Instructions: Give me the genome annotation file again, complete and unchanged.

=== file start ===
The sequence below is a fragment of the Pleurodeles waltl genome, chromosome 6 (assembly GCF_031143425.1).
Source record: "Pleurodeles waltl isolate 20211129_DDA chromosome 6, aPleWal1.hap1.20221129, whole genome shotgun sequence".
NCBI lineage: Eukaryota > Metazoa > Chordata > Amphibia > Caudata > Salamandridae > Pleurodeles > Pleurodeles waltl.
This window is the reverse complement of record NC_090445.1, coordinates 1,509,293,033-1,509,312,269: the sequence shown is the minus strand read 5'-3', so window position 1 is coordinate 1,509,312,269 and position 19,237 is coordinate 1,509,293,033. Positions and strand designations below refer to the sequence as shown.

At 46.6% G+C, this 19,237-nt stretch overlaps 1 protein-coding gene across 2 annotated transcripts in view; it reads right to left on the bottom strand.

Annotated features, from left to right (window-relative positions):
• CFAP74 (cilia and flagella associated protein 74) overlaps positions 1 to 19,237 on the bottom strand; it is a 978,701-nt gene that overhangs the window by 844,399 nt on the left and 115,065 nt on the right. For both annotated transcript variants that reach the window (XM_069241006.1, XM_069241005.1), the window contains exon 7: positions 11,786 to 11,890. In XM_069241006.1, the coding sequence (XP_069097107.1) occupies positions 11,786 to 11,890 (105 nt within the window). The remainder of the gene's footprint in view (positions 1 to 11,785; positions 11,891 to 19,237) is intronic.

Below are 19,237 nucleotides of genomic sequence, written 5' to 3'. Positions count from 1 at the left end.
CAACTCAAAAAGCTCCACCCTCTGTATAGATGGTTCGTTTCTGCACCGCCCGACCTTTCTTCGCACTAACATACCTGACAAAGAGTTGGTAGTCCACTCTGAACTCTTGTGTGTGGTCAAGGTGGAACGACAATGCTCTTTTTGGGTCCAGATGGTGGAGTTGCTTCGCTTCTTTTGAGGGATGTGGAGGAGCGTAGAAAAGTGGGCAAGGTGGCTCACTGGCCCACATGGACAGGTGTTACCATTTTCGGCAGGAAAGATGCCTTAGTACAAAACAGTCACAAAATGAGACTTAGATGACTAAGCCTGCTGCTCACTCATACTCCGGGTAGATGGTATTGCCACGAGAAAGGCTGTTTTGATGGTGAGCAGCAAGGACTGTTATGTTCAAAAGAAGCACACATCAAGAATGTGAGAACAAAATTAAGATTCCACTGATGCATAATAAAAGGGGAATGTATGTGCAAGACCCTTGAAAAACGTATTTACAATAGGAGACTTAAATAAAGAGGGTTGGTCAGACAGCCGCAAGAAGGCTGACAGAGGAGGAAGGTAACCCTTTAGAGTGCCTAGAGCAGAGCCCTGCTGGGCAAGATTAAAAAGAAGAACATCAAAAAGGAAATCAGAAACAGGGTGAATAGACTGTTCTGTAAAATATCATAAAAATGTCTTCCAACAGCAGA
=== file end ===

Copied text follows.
The sequence below is a fragment of the Pleurodeles waltl genome, chromosome 6 (assembly GCF_031143425.1).
Source record: "Pleurodeles waltl isolate 20211129_DDA chromosome 6, aPleWal1.hap1.20221129, whole genome shotgun sequence".
NCBI lineage: Eukaryota > Metazoa > Chordata > Amphibia > Caudata > Salamandridae > Pleurodeles > Pleurodeles waltl.
This window is the reverse complement of record NC_090445.1, coordinates 1,509,293,033-1,509,312,269: the sequence shown is the minus strand read 5'-3', so window position 1 is coordinate 1,509,312,269 and position 19,237 is coordinate 1,509,293,033. Positions and strand designations below refer to the sequence as shown.

At 46.6% G+C, this 19,237-nt stretch overlaps 1 protein-coding gene across 2 annotated transcripts in view; it reads right to left on the bottom strand.

Annotated features, from left to right (window-relative positions):
• CFAP74 (cilia and flagella associated protein 74) overlaps positions 1 to 19,237 on the bottom strand; it is a 978,701-nt gene that overhangs the window by 844,399 nt on the left and 115,065 nt on the right. For both annotated transcript variants that reach the window (XM_069241006.1, XM_069241005.1), the window contains exon 7: positions 11,786 to 11,890. In XM_069241006.1, the coding sequence (XP_069097107.1) occupies positions 11,786 to 11,890 (105 nt within the window). The remainder of the gene's footprint in view (positions 1 to 11,785; positions 11,891 to 19,237) is intronic.

Below are 19,237 nucleotides of genomic sequence, written 5' to 3'. Positions count from 1 at the left end.
CAACTCAAAAAGCTCCACCCTCTGTATAGATGGTTCGTTTCTGCACCGCCCGACCTTTCTTCGCACTAACATACCTGACAAAGAGTTGGTAGTCCACTCTGAACTCTTGTGTGTGGTCAAGGTGGAACGACAATGCTCTTTTTGGGTCCAGATGGTGGAGTTGCTTCGCTTCTTTTGAGGGATGTGGAGGAGCGTAGAAAAGTGGGCAAGGTGGCTCACTGGCCCACATGGACAGGTGTTACCATTTTCGGCAGGAAAGATGCCTTAGTACAAAACAGTCACAAAATGAGACTTAGATGACTAAGCCTGCTGCTCACTCATACTCCGGGTAGATGGTATTGCCACGAGAAAGGCTGTTTTGATGGTGAGCAGCAAGGACTGTTATGTTCAAAAGAAGCACACATCAAGAATGTGAGAACAAAATTAAGATTCCACTGATGCATAATAAAAGGGGAATGTATGTGCAAGACCCTTGAAAAACGTATTTACAATAGGAGACTTAAATAAAGAGGGTTGGTCAGACAGCCGCAAGAAGGCTGACAGAGGAGGAAGGTAACCCTTTAGAGTGCCTAGAGCAGAGCCCTGCTGGGCAAGATTAAAAAGAAGAACATCAAAAAGGAAATCAGAAACAGGGTGAATAGACTGTTCTGTAAAATATCATAAAAATGTCTTCCAACAGCAGA